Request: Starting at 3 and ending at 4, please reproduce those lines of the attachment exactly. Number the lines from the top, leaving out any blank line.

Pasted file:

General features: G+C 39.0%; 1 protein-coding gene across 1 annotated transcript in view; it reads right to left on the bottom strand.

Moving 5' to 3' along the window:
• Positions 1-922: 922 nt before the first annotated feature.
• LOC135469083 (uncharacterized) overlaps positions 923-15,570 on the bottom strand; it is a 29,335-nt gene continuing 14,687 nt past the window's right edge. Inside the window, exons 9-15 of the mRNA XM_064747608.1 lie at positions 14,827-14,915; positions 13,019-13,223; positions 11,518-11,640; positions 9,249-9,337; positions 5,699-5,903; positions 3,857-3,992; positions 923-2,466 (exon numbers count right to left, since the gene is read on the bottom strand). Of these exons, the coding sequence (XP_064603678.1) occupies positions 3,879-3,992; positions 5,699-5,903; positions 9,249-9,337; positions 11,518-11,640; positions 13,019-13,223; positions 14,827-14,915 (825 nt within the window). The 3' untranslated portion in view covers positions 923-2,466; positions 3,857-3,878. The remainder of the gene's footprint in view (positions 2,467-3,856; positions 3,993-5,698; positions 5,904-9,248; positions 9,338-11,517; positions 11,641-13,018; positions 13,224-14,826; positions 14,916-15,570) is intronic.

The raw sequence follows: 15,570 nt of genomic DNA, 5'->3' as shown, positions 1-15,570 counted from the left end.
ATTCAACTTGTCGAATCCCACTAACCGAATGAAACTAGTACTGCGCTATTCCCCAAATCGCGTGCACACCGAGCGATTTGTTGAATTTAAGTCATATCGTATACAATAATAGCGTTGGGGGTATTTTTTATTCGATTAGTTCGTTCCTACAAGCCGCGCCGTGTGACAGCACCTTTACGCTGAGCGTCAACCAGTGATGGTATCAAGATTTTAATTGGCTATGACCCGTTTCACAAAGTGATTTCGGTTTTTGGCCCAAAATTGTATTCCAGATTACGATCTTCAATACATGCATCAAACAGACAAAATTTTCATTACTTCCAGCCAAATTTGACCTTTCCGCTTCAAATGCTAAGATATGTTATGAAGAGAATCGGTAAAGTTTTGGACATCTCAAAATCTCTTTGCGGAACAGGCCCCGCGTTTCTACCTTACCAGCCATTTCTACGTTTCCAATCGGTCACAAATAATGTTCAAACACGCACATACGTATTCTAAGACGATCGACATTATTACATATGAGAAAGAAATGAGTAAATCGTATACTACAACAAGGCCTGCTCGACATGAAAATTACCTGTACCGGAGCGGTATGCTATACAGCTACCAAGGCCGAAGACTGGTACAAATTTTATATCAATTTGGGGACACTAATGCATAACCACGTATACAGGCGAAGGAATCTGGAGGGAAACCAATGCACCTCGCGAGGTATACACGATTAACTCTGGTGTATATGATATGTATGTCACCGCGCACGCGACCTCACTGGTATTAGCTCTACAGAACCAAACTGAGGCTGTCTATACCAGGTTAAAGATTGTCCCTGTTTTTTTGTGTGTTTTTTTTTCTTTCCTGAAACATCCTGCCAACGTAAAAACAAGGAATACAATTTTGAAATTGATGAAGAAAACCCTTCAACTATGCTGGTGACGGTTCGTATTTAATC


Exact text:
• Positions 1-922: 922 nt before the first annotated feature.
• LOC135469083 (uncharacterized) overlaps positions 923-15,570 on the bottom strand; it is a 29,335-nt gene continuing 14,687 nt past the window's right edge. Inside the window, exons 9-15 of the mRNA XM_064747608.1 lie at positions 14,827-14,915; positions 13,019-13,223; positions 11,518-11,640; positions 9,249-9,337; positions 5,699-5,903; positions 3,857-3,992; positions 923-2,466 (exon numbers count right to left, since the gene is read on the bottom strand). Of these exons, the coding sequence (XP_064603678.1) occupies positions 3,879-3,992; positions 5,699-5,903; positions 9,249-9,337; positions 11,518-11,640; positions 13,019-13,223; positions 14,827-14,915 (825 nt within the window). The 3' untranslated portion in view covers positions 923-2,466; positions 3,857-3,878. The remainder of the gene's footprint in view (positions 2,467-3,856; positions 3,993-5,698; positions 5,904-9,248; positions 9,338-11,517; positions 11,641-13,018; positions 13,224-14,826; positions 14,916-15,570) is intronic.